I wish a fear would!
For those of us whose mumu buttons have been donated to bookstores, those us of us who, if left unshackled, will consider spending someone’s child’s inheritance on good books – you’ll understand when I describe the hypnotizing feeling that comes with smelling a new book. Professional Troublemaker smelled like a gad-damn audacity to me.
So, when you get your copy (yes, I made the compulsion that you get yours), before reading, as a safety measure, please ensure you “off your wigs,” protect your edges, remove the fake Gucci glamour you’ve used to cover your shame or fear, and all other valuables. The reason is, with the assistance of our matron saint, Grandma Olufunmilayo Juliana Faloyin, whom this book pays a huge tribute to, aunty Luvvie will drag you and that stinking fear you cling to your chest. Then, when she has thrown you up and down a couple of times, ensuring there is no ounce of the hesitance to be true to yourself or pursue your dreams, she will clothe you with royalty.
Speaking it to the universe, I lowkey fantasize about aunty Luvvie and billionaire Riri dropping a fragrance titled “the Audacity.” So that after dressing every day, I will spray that anointing from my head to toe and say, “I am covered with the massive audacity of an unshackled white man” (which Luvvie explained in the book). Then, with grandma Faloyin’s peppering shakara, seal it with, “no weapon fashioned against me shall prosper in the name of the lord.” If I decide to be humble, in Sarah Jakes Roberts’ voice, I’ll scream, “Today, I wish a fear would!”
Have you ever desperately searched for the answer to something, and a question comes as the answer? Of course, there is no answer, but a question comes to you that provides more clarity, knowledge, or understanding of things.
In therapy, I am finding that I am content not finding the answer and solutions to all things, but I am the type that needs to think about things. In my last session, I asked a series of questions that were more like a rant. Why can’t life just tell us what’s right and what we need to do? Like, why does God leave us guessing or in an eternal longing to make sense of things? Why should we continue making hypotheses of our lives and the best of what life has to offer? Why can’t we figure all things out and possible outcomes before we experience them?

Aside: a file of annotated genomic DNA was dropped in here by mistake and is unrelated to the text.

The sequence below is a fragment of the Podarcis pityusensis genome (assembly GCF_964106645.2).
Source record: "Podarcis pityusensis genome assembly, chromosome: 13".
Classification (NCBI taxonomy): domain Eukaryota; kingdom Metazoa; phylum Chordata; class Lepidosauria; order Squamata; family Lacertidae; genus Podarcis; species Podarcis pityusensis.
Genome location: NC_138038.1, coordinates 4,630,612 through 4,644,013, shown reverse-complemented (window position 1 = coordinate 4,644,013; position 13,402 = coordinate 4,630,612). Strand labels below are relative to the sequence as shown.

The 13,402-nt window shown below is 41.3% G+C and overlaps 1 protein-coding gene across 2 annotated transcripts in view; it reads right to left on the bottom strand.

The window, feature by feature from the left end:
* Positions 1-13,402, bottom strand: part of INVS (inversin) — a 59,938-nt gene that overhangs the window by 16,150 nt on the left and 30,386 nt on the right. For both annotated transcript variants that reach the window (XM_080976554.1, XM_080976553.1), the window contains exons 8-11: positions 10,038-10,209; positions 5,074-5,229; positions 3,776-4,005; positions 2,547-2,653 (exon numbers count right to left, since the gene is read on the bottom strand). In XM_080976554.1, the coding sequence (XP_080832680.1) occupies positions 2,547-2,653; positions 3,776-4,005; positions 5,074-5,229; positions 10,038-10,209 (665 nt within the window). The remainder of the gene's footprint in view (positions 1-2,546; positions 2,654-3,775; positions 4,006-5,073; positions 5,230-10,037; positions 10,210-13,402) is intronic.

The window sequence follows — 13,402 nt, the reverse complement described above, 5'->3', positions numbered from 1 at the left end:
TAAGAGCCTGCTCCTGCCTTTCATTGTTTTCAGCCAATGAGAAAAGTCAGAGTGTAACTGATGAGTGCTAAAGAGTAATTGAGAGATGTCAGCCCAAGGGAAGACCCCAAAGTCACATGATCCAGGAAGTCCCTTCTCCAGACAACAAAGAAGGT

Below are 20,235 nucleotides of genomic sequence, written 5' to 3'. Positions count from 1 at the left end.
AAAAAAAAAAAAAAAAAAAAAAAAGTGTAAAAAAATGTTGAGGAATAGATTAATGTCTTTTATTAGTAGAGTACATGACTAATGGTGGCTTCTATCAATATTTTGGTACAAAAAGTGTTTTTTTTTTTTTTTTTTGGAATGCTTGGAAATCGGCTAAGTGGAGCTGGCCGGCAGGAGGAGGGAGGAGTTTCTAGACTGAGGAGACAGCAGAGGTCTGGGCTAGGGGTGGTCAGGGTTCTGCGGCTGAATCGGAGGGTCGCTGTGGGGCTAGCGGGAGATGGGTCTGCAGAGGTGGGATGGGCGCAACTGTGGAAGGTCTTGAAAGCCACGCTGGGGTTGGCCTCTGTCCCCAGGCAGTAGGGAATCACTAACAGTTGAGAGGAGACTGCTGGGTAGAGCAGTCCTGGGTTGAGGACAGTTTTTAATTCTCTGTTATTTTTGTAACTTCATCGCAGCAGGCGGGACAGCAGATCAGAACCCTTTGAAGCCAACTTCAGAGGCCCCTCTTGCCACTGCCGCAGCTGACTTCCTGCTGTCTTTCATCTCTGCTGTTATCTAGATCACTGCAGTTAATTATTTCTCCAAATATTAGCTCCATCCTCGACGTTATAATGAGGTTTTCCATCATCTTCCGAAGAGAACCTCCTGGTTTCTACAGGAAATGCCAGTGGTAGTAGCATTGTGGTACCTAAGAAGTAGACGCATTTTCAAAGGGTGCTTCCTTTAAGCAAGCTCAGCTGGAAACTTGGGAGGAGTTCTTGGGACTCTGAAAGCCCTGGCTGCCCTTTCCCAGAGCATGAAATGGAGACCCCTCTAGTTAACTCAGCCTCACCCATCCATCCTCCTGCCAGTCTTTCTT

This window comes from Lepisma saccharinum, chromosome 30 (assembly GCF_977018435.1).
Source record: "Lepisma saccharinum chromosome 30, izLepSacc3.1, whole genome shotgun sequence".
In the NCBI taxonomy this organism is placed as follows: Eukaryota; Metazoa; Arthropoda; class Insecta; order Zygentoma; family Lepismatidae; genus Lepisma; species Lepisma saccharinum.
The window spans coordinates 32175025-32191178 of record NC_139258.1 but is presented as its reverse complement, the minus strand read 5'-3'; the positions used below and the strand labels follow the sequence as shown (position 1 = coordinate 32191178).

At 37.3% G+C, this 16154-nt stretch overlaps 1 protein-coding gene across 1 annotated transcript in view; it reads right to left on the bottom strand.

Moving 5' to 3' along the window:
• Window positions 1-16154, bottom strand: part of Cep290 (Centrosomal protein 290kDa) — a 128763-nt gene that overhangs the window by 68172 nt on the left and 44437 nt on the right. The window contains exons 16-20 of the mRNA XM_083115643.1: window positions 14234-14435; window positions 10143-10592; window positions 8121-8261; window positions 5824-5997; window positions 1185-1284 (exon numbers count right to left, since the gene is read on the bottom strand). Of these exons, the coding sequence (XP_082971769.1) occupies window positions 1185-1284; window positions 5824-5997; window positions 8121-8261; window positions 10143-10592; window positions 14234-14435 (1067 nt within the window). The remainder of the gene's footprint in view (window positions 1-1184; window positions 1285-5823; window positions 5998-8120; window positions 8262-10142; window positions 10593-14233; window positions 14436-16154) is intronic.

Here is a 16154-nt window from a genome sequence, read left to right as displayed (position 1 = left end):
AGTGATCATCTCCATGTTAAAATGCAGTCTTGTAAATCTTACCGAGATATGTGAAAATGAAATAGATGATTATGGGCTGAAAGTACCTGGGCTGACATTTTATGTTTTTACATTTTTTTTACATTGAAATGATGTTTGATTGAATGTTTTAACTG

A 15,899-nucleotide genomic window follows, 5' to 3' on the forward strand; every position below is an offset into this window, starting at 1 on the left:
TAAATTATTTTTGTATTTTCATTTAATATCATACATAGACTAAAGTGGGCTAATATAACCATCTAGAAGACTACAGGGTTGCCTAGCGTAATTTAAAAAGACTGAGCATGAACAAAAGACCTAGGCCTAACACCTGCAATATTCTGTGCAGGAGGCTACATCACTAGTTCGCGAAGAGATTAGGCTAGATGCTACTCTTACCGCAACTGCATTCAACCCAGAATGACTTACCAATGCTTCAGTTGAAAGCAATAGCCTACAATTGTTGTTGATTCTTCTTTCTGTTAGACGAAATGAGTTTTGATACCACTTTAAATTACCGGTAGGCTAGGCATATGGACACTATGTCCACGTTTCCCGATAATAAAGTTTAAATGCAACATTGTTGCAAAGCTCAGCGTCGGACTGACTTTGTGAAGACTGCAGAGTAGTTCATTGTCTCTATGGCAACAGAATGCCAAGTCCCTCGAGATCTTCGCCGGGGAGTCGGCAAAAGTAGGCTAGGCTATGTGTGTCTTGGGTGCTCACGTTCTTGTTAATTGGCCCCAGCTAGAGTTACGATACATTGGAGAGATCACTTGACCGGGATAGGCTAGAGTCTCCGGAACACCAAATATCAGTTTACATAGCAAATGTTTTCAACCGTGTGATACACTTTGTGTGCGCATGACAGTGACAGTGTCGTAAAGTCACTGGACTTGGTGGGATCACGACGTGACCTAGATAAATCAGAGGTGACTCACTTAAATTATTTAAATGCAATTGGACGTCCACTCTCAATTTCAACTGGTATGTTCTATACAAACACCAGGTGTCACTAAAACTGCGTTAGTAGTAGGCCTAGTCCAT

Those questions stemmed from a current dilemma I feel about romantic love. Some people believe that you enjoy romantic relationships with people who have more differences than similarities. Some people believe otherwise. Life doesn’t tell you one way or answer to many things, like how to know the kind of love that’s perfect for you. Today, while braiding my hair, a question came to me: am I driven by similarities or differences? This harmless question seemed unrelated to my dilemma on the surface, but it was like an aha!
Since graduating with my bachelor’s degree, I have engaged in opportunities to keep learning in the past year. While I have slowed down with book reading – I have been listening to opinion pieces, podcasts, commentaries, and even different questions on prevalent social issues.
One of the habits I have consciously cultivated is asking people for their perspectives of things. I am not necessarily asking for what they believe, think is true, or right, but simply how they see something that I am seeing. Whether the topic relates to conflict, religion, a social cause like feminism, or an imminent social issue like the canceling culture, as usual, I extend the grace that what people think can change and doesn’t always define who they are. I also allow for a safe space in the conversations where it is my responsibility to establish such an agreement. With these practices, rather than judging people for their thoughts, I thank them for their honesty and vulnerability.
Often, we think a thought is a finished process when it comes out of people’s mouths, and we forget that we simultaneously think as we talk even when we have had practice. So, when people say something, rather than reacting with judgment, I respond with “let’s discuss that,” or I ask critical questions as simple as “well, why do you think that?” I also sometimes paraphrase what they say to ensure that I understand them clearly and they have communicated effectively. In conversations and, most importantly, listening to others, I find that it is easy to fall into a space of judgment, and worse, this new cancel culture to conclude “you’re a bad person because you said x y and z that I disagree with.” It is not our fault; it’s just how our mind is wired to make instinctive conclusions for safety and compartmentalize things. However, we do better when we train our instincts, from thoughts to actions.
Perspectives are important and affect our relationship with the world, the conclusion of our lives, and connections with people who matter or matter less to us. I will share a couple of things that I am learning from this issue and where this started from.